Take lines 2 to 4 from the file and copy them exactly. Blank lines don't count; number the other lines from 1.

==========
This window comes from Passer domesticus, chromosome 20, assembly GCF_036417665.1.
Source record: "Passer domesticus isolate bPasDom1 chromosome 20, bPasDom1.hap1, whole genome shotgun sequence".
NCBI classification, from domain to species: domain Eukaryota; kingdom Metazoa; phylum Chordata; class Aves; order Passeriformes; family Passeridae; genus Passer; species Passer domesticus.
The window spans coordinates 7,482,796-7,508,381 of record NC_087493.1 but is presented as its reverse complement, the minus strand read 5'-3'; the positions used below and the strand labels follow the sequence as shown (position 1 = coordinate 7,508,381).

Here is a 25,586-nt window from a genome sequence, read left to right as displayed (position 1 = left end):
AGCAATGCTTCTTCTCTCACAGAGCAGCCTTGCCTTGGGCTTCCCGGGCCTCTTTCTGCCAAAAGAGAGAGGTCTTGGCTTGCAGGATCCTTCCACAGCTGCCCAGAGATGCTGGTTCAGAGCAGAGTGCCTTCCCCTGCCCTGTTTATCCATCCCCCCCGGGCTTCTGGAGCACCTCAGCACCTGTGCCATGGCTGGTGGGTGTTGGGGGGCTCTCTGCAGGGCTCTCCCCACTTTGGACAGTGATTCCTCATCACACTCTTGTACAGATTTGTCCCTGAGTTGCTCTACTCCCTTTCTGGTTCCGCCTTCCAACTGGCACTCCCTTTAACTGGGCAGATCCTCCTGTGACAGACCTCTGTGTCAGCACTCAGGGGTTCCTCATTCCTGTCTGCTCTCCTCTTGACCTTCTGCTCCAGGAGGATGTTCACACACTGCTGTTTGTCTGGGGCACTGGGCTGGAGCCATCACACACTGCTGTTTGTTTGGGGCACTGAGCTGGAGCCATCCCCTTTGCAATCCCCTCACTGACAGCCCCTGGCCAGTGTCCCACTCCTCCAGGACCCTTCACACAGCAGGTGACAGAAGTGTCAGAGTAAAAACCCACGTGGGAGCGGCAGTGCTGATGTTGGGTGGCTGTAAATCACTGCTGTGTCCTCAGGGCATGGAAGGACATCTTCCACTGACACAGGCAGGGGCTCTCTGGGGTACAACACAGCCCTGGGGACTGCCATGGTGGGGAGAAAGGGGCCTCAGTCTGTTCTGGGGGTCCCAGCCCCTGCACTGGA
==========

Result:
Source record: "Passer domesticus isolate bPasDom1 chromosome 20, bPasDom1.hap1, whole genome shotgun sequence".
NCBI classification, from domain to species: domain Eukaryota; kingdom Metazoa; phylum Chordata; class Aves; order Passeriformes; family Passeridae; genus Passer; species Passer domesticus.
The window spans coordinates 7,482,796-7,508,381 of record NC_087493.1 but is presented as its reverse complement, the minus strand read 5'-3'; the positions used below and the strand labels follow the sequence as shown (position 1 = coordinate 7,508,381).